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Time series data analytics: Steam Engine edition

Time series data analytics: Steam Engine edition

A digital display and real time predictive analytics for a model steam engine.

02 December 2020 - D.K.E. Green

Category: Technical

Where we will end up!

Much of my work has been on 'machine learning for engineering applications'. I decided that I could demonstrate different aspects of my work on a hobby sized project.

This post shows how I modified a Wilesco D222 to use a digital read out.

Further, the digital readout predicts the behaviour of the steam engine up to 90 seconds into the future using an on-line Vector Autoregression model and a particle filter.

Wilesco D222
The Wilesco D222 model steam engine. Image from here.

The steam engine in operation.

Steam engine and screen
The final product, steam engine and digital display.

Screen close up
A close up of the display screen.

Under the hood, this uses an InfluxDB database, a RabbitMQ message queue and a nodejs webserver. Keep reading to find out how I got there and how it all works.

Industrial revolution

There is a saying that you should 'find a job you love, then you will never work a day in your life'. All well and good, and I live by that as much as I can. However there is a flip side. If your hobbies are your work, then what do you do for fun? When the sense of fun goes out of your life you suffer and so do the people around you.

Due to Covid, my office was, naturally, closed. During this time, I was doing a bit of cleaning and saw the Wilesco D222 in its box. It was being temporarily stored at my place. I had the sudden urge to do something with this thing, instead of letting it languish.

The steam engine had been obtained as a part of a technology demonstration project. At the time, the team I was on was working on data from large gas turbine engines. For that project, we were taking gas turbine performance data and using it to from predictions about when maintenance would be required. Later in that project, the team wanted to do predictive data analytics close to the failure state of the engines. It might not surprise you that we were not allowed to induce failure conditions in these giant, real world gas turbines.

A large gas turbine
A large gas turbine. Image courtesy of imgur.

Enter the model steam engine. The steam engine came by mail. As this was a controlled model, the team could induce controlled failures in the engine and analyse the resultant behaviour. I set up a digital sensor suite. For the steam engine, the pressure was the key value we needed to monitor. The manufacturer specification says to keep it under 1.5 bar. We took that as the failure state of interest. I used a particle filter to predict the future behaviour of the steam engine. Fun stuff, but projects like that never feel complete. There is always more that can be done.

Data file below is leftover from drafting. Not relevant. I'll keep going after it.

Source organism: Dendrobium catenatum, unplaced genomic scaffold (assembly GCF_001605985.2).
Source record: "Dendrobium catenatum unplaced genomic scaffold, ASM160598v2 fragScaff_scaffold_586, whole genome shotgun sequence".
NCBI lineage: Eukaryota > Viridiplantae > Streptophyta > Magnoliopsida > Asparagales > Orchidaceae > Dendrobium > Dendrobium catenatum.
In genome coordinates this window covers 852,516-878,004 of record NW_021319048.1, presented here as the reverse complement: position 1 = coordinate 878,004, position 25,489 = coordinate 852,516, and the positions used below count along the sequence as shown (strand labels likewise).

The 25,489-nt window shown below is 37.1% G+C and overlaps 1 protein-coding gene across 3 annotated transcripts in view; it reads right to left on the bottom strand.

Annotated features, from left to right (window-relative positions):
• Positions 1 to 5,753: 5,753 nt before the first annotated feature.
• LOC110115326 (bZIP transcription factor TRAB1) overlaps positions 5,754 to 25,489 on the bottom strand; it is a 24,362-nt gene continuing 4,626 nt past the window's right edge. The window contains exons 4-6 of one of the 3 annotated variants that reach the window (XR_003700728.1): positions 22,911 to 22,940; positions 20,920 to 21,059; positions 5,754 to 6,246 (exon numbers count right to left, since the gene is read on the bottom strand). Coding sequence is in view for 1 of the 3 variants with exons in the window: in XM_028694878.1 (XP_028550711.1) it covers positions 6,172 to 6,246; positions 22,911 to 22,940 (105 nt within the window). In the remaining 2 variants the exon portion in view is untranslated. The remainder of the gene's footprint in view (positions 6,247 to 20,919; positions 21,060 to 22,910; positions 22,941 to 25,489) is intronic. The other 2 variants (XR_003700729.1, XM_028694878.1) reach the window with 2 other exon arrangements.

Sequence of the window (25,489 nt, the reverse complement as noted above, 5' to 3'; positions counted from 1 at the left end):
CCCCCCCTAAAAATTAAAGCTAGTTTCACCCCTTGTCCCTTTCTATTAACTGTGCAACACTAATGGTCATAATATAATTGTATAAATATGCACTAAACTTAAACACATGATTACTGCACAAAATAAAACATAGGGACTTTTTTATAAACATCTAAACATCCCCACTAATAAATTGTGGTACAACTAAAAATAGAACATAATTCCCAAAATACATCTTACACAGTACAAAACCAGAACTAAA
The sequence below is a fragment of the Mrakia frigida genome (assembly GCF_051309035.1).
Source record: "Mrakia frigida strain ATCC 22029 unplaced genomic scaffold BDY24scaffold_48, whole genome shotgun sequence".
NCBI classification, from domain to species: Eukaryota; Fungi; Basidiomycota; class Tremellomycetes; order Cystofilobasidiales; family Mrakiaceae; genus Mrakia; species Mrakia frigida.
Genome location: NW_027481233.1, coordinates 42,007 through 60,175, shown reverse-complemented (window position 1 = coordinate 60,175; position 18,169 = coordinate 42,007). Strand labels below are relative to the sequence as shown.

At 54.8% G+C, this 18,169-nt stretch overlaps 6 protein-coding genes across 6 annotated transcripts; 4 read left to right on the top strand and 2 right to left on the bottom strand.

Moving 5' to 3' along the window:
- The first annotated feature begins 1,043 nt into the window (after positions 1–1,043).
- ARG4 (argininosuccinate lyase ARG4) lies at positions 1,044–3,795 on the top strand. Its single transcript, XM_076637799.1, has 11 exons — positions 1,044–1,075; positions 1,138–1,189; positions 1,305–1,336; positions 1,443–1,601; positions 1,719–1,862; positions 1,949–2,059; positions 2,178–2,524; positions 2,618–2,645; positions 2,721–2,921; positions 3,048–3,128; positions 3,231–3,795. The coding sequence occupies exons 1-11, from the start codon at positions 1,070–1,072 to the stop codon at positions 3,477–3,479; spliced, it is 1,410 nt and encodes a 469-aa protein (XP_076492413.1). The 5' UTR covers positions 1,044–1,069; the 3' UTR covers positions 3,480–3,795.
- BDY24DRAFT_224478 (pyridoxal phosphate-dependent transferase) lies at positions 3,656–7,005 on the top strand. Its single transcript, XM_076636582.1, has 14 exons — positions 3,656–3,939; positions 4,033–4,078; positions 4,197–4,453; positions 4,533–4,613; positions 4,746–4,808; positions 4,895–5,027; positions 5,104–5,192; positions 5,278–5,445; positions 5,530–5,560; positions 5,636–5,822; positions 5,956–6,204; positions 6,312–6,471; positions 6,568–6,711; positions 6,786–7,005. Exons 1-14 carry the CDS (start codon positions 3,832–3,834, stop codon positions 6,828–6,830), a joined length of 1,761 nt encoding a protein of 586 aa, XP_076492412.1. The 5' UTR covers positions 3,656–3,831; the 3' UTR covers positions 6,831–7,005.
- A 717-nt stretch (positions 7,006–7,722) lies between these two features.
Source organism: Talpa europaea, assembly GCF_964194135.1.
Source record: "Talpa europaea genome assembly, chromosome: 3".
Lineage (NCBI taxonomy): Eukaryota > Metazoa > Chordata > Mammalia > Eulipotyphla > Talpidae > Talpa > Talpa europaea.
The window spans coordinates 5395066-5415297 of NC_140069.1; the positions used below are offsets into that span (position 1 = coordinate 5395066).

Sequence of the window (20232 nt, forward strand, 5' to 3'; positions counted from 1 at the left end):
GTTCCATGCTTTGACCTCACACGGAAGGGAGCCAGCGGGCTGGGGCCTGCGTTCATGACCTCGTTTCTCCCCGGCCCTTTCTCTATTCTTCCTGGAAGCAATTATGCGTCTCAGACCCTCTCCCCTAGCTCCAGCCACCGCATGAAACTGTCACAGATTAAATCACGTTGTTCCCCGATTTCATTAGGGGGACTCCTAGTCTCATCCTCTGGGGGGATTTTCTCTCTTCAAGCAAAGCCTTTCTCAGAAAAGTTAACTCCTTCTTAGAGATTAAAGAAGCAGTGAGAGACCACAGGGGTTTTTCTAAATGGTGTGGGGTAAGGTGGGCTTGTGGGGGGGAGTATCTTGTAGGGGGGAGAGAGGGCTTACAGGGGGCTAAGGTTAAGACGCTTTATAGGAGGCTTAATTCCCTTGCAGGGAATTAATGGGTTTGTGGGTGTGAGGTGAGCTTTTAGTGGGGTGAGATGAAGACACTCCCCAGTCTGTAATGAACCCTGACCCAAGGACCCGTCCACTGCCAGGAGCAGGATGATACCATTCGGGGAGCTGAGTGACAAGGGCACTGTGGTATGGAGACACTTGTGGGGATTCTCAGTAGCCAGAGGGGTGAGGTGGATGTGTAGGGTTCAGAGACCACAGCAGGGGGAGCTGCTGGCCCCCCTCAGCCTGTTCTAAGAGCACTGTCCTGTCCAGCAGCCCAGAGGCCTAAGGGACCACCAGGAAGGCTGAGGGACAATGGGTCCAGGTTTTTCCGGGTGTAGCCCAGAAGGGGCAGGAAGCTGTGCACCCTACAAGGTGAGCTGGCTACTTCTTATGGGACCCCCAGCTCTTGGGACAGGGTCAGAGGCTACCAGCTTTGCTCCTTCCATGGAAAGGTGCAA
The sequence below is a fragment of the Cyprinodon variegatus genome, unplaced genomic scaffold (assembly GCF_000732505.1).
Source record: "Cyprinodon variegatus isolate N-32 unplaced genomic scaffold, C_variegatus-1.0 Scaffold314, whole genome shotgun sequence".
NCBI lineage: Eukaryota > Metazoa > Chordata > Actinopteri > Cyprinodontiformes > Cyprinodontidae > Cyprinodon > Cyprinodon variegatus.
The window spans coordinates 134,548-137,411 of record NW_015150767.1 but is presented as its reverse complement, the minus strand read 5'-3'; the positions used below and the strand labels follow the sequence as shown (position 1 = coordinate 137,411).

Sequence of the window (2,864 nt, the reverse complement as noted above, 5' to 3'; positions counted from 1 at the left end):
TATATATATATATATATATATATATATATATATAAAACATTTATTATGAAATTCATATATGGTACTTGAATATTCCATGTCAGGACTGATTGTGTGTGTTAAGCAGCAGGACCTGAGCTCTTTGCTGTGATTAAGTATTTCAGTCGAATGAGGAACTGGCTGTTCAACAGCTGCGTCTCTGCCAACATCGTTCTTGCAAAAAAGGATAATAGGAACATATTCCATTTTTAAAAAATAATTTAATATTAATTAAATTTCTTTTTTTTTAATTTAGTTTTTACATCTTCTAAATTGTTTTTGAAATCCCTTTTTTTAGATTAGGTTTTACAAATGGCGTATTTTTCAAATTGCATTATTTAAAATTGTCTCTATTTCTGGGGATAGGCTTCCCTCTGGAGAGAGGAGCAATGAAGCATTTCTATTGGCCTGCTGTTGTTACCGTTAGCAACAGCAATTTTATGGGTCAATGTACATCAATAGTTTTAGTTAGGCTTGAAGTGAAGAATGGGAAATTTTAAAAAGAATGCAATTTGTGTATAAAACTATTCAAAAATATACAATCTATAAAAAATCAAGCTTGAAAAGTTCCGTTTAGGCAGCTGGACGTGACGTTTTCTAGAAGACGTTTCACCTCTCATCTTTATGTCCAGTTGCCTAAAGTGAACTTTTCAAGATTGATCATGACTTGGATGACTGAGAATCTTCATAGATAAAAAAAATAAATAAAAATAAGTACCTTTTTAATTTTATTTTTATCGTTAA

How will this work?

Back in the present, I see the D222 sitting there and decide to implement real time tracking, with a digital sensor display. At the time I didn't know why the urge took me, but the new project had begun. I figured it would at least make for an interesting post, so off I went.

I needed a plan, and plans mean understanding your constraints. I would only use components that I already had lying around. Since I had worked on this engine in the past, I already had the pressure sensor required for this to really work. The pressure sensor is specialised equipment and pretty pricey, so it's not something one typically has in a box somewhere. Other solutions are possible, however, if you don't want to just buy an all in one package.

As this was a 'just for fun' project, the implementation would need to be fast. I set myself the goal of having everything done in 2 days, plus one day for writing this post. This 2 day limit would not count the work I had done in the past, just the time to get everything together for this post. The lead time for the steam engine was something like 8 weeks when we first ordered it! Still, a few days seemed reasonable for what I already had.

On the software side, I would stick to the simple and fast implementations of what I needed. I didn't have time to deal with build, install or auth problems. I had already written some for the steam engine in the past, so I could make use of what had already been done. That might mean some compromises on the software tools, but hopefully nothing too serious.